It’s probably one of the more contested opinions about the baby steps. The starter emergency fund of $1,000 is in place so that it is a feasible amount to save up in a short amount of time.
By selling items, taking on extra jobs, and squirreling away money, the starter emergency fund should be done within a month or less.
I have seen instances where $1,000 is enough. Some on this journey never have a crazy emergency where one grand fails them.
Too often, though, I have seen where $1,000 doesn't cut it, which is why I recommend an initial emergency fund of $1,000 - $3,000.
If you don’t have a sufficient starter emergency fund, you risk going back into debt to cover something that you didn’t expect. The amount in the fund is up to you.
How much risk are you willing to take on? What would be the worst-case scenario in your life? Do you have kids or a mortgage?
Consider these things when mapping out this step. For some, $1,000 is enough. For others, $1,000 is laughable. YOU have to decide what is right for YOU!
Josh and I had an emergency fund of $2,000 during most of baby step two. It was a compromise between us and reasonable based on our risk level.
2. Try to move as quickly as possible when working Baby Steps 1 and 2Having a sense of urgency and attacking debt is what propels people to pay off large sums of it. Get M A D at your debt.3. Focus on one debt at a time, and throw ALL of your income power at itWhether you use the snowball method or the avalanche method of paying off debt, focus all of your energy and passion on eliminating one debt at a time.By doing this, you’re not diluting your income power across different debts. Trust me; you’ll pay off debt much quicker by being hyper-focused on one debt at a time.The debt snowball method is my favorite because it gives you quick wins and motivation to continue on this journey. The debt avalanche (paying your debts from highest to lowest interest) can save you some money, but if you start to lose steam, switch to the debt snowball. Staying motivated is more important than the interest you'll save.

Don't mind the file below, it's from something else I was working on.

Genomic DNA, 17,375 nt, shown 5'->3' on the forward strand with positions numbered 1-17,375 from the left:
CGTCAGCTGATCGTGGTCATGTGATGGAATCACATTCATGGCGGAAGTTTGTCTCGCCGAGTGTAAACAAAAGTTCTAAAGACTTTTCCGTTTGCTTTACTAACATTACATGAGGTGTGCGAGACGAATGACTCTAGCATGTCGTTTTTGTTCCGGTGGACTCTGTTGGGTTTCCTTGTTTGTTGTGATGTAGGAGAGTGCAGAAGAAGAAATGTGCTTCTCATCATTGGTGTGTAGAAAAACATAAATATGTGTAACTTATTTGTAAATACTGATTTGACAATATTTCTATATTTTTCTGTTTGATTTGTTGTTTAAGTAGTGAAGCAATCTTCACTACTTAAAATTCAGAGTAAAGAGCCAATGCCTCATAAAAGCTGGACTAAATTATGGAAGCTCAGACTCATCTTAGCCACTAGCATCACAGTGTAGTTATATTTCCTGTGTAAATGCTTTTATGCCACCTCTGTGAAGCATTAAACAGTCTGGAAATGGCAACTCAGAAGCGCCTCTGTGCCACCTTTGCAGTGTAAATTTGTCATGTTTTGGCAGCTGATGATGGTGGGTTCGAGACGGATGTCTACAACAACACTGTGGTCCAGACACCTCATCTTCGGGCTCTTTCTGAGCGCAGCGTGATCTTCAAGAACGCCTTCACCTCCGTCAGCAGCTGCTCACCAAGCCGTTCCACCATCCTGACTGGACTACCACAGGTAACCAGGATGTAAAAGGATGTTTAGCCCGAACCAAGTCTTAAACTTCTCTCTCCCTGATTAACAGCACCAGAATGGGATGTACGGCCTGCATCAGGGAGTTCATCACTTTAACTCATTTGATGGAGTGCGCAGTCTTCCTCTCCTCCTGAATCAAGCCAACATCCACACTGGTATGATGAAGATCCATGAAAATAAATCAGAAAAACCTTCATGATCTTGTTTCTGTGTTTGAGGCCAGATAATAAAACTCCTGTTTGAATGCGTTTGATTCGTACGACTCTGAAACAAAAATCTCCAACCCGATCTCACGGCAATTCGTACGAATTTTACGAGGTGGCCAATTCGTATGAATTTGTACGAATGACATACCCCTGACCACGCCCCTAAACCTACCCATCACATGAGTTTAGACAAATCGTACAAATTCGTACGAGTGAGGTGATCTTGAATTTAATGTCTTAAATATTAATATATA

4. Remember, paying off debt and changing your financial habits is a marathon, not a sprint
Becoming financially free takes time and discipline. If it were easy, everyone would do it. There will be setbacks, things will pop up in your life, and some months will seem like years.
Consistency is key here. I promise you; it’s worth it. Four years of this was nothing compared to the rest of my life where I’ll be able to live and give what I want, on my terms.
Extra Tips and Tricks
- Make the baby steps work for you, but don’t veer off track too much. Keep it simple!
- Save up an emergency fund that hits the sweet spot.
- Dave Ramsey’s plan is excellent for getting out of debt, but don’t be afraid to explore other methods and find what works for you.
- Travel hacking - while it won't make you super rich, it’s nice to go on vacations for cheap. Once you’ve gotten out of debt, built an emergency fund, and learned how to control your impulses, I think it’s ok to start exploring credit card use for travel hacking AS LONG AS THEY ARE PAID OFF MONTHLY AND YOU DON’T PAY INTEREST. If you notice your spending getting out of control, cut them up. No perks are worth the unnecessary spending.
What alterations have you made to the baby step method? What has worked for you and/or your family? Let me know in the comments below!
About Amanda Williams